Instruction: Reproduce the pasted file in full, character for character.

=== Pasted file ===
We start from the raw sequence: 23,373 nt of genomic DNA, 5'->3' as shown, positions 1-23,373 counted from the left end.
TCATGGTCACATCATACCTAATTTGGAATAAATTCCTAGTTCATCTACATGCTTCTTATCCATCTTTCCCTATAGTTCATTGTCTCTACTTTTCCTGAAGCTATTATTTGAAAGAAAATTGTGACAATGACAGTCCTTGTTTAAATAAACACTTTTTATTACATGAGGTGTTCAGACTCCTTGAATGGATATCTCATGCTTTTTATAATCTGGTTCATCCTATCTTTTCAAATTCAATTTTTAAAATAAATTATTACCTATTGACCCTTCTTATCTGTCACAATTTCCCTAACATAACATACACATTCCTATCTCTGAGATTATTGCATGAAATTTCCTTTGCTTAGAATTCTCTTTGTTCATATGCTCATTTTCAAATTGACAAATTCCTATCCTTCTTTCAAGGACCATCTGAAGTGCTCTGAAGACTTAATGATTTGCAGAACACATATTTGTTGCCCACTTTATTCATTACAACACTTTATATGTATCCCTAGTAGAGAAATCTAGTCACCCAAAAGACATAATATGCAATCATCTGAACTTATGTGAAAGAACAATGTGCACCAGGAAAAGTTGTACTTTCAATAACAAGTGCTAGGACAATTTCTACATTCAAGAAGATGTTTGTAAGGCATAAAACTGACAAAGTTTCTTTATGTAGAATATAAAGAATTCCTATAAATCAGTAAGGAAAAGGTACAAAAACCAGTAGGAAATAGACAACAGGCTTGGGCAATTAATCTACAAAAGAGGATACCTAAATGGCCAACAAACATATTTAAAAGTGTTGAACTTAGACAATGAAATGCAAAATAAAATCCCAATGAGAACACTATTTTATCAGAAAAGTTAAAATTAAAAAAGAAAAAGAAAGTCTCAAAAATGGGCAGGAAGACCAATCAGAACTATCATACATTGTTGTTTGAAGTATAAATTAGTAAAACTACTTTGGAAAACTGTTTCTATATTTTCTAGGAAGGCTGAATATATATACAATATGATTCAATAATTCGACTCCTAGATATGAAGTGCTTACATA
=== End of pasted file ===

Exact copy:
We start from the raw sequence: 23,373 nt of genomic DNA, 5'->3' as shown, positions 1-23,373 counted from the left end.
TCATGGTCACATCATACCTAATTTGGAATAAATTCCTAGTTCATCTACATGCTTCTTATCCATCTTTCCCTATAGTTCATTGTCTCTACTTTTCCTGAAGCTATTATTTGAAAGAAAATTGTGACAATGACAGTCCTTGTTTAAATAAACACTTTTTATTACATGAGGTGTTCAGACTCCTTGAATGGATATCTCATGCTTTTTATAATCTGGTTCATCCTATCTTTTCAAATTCAATTTTTAAAATAAATTATTACCTATTGACCCTTCTTATCTGTCACAATTTCCCTAACATAACATACACATTCCTATCTCTGAGATTATTGCATGAAATTTCCTTTGCTTAGAATTCTCTTTGTTCATATGCTCATTTTCAAATTGACAAATTCCTATCCTTCTTTCAAGGACCATCTGAAGTGCTCTGAAGACTTAATGATTTGCAGAACACATATTTGTTGCCCACTTTATTCATTACAACACTTTATATGTATCCCTAGTAGAGAAATCTAGTCACCCAAAAGACATAATATGCAATCATCTGAACTTATGTGAAAGAACAATGTGCACCAGGAAAAGTTGTACTTTCAATAACAAGTGCTAGGACAATTTCTACATTCAAGAAGATGTTTGTAAGGCATAAAACTGACAAAGTTTCTTTATGTAGAATATAAAGAATTCCTATAAATCAGTAAGGAAAAGGTACAAAAACCAGTAGGAAATAGACAACAGGCTTGGGCAATTAATCTACAAAAGAGGATACCTAAATGGCCAACAAACATATTTAAAAGTGTTGAACTTAGACAATGAAATGCAAAATAAAATCCCAATGAGAACACTATTTTATCAGAAAAGTTAAAATTAAAAAAGAAAAAGAAAGTCTCAAAAATGGGCAGGAAGACCAATCAGAACTATCATACATTGTTGTTTGAAGTATAAATTAGTAAAACTACTTTGGAAAACTGTTTCTATATTTTCTAGGAAGGCTGAATATATATACAATATGATTCAATAATTCGACTCCTAGATATGAAGTGCTTACATA